WHAT THE HELL

Kevin Brennan Writes About What It's Like

Book review: Twilight of Democracy

Every now and then comes along a book that all of us ought to read. Unfortunately, none of these books are fiction. As a novelist myself, it’d be nice to think that a novel could save the world, but that’s a romantic pipe dream. 

What’s sadder is that Anne Applebaum’s book, Twilight of Democracy: The Seductive Lure of Authoritarianism, isn’t fiction. It tells a true story—a story with a moral that has to be acted on and acted on now. 

Applebaum is a journalist/writer who’s married to Polish politico Radosław Sikorski (one-time Defense Minister and Foreign Minister of Poland), and she begins with Poland’s evolution toward right-wing nationalism in the aughts, recounting how she lost many friends in the center-right realm because they, like so many Americans piling onto the Trump Train, skewed far right with the MAGA-like Law and Justice Party there. America is now following a road that’s uncomfortably familiar to Applebaum. 

She follows up with the development of rightwing nationalism in countries such as Hungary (where Viktor Orbán has successfully installed himself as dictator), Spain (with its nativist Vox party), and even the UK, where Boris Johnson has been using Brexit as a blunt instrument to cohere a large chunk of the population around anti-immigration and White resentment. In each of these places, a bogeyman has been propped up (George Soros, Islam, Hillary Clinton, Mexicans, the EU) as the reason why things aren’t the way they used to be in the halcyon days. Trump used the same method in obsessing over his border wall and referring to a certain segment of the country (White, Christian) as “real Americans.” Likewise, as in these other countries, he trampled over the institutions that were designed as barriers against tyranny. These institutions have so far revealed themselves to be pretty flimsy—only as strong as the power elite deigns to support them.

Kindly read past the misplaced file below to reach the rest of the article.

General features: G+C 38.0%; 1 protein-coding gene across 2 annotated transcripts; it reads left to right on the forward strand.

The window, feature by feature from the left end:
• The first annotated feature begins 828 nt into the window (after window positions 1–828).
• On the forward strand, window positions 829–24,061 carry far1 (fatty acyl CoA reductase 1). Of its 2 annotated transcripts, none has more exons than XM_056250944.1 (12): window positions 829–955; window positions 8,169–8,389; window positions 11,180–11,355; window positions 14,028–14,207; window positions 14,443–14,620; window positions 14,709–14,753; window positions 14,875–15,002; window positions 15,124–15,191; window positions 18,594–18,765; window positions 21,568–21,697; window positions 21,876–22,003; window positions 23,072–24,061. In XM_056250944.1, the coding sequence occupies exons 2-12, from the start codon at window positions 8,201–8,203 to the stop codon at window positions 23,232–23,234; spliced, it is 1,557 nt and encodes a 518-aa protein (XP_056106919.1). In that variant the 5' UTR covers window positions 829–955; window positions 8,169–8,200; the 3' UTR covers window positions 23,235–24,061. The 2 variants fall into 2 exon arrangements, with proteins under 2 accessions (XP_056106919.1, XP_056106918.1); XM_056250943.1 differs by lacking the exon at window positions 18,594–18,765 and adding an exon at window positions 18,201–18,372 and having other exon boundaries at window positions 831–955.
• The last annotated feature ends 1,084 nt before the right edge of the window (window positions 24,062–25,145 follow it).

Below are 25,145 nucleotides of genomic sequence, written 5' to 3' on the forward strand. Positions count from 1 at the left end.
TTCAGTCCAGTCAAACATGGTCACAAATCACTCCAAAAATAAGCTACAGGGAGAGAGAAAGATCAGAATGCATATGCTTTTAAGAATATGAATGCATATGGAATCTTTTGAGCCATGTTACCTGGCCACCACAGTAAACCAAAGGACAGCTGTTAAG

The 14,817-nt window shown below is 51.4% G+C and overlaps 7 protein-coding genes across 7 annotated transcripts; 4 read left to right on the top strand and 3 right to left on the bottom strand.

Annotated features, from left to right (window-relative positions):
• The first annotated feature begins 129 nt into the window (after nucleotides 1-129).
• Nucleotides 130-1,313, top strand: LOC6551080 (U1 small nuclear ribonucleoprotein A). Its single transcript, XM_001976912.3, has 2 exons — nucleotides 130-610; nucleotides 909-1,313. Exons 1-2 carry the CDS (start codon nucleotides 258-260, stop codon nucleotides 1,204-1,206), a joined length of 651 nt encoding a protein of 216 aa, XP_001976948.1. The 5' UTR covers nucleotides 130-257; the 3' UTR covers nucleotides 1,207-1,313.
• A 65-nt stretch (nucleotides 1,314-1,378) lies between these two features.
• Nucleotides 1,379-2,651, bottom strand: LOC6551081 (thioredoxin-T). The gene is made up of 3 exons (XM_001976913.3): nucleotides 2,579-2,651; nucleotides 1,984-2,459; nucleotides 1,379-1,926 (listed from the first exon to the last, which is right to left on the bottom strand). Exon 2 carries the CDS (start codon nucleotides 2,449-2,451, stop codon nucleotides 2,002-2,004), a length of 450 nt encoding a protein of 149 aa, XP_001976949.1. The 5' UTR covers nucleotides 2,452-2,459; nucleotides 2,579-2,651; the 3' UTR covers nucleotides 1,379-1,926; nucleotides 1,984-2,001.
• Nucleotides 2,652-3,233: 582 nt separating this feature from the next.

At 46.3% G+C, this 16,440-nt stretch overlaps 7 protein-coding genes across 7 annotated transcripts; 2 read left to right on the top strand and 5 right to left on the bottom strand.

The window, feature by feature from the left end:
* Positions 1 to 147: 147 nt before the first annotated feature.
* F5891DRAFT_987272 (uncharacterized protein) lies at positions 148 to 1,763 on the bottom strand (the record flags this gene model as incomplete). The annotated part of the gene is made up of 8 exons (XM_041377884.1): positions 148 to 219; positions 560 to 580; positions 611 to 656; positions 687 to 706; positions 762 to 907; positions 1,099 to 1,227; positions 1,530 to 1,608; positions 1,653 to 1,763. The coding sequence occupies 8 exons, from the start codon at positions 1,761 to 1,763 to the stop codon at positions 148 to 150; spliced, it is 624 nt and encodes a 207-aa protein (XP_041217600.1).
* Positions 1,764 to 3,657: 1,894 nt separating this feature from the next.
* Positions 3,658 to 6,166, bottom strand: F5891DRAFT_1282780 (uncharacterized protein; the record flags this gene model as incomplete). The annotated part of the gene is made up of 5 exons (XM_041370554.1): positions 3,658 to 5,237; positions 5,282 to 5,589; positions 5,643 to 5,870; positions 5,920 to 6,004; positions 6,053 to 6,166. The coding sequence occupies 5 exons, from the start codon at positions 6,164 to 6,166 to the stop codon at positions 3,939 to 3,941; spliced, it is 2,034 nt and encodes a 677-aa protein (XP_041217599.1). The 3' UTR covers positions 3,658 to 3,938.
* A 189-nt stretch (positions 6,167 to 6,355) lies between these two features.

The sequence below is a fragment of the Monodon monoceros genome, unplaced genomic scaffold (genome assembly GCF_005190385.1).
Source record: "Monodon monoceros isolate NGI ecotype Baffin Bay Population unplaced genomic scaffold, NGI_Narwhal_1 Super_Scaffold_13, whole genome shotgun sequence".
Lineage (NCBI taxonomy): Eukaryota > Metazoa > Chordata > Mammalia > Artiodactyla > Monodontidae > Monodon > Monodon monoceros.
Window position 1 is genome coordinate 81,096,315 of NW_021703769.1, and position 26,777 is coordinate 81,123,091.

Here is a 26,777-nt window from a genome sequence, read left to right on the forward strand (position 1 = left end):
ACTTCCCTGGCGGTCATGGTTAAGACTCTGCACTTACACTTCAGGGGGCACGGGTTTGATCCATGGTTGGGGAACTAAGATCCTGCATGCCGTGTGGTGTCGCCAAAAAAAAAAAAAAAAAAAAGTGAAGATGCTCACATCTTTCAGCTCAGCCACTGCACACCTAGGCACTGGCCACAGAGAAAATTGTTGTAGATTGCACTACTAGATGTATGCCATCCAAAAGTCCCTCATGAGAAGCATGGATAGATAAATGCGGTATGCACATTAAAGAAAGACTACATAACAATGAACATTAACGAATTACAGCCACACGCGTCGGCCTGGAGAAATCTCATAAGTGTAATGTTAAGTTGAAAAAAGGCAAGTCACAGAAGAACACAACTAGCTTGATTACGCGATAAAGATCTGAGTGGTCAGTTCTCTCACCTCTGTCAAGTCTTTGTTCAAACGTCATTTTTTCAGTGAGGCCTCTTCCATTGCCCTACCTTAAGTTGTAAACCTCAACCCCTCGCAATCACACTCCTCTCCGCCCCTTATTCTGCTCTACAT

Chillingly, Applebaum reminds us: “Given the right conditions, any society can turn against democracy. Indeed, if history is anything to go by, all of our societies eventually will.”

With our own 6-3 conservative Supreme Court poised to lay a big fat thumb on the scale, we can’t be sure that it’s not already too late to back away from the precipice here and double down on the system we’ve enjoyed for more than two centuries (while acknowledging and hopefully fixing its obvious flaws). But just look at what the GOP is doing in the states to hobble the opposition, as well as its obstructionism in the Senate. With Applebaum’s words in the back of my mind, I can easily imagine their unstated strategy to lock down their power, if not permanently then at least for the foreseeable future. We’ll go through the motions of elections and litigation, but the deck will be stacked. We’re in for a nice long run of minority rule. 

So read Twilight of Democracy as soon as you can, and pair it with Sarah Kendzior’s Hiding in Plain Sight. These two women might light a fire under you to stand up for small-d democracy by doing everything you can to fight the insurrectionist right. 

And be sure to proselytize the gospel of democracy to all your friends and family too.  

3 comments on “Book review: Twilight of Democracy

  1. equipsblog
    June 29, 2021

    Dang it, you and the author would have to be correct. 🤔🤪👍

  2. Pamela Beckford
    June 29, 2021

    This has been on my TBR list, guess I need to move it up

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This entry was posted on June 29, 2021 by in politics and tagged .
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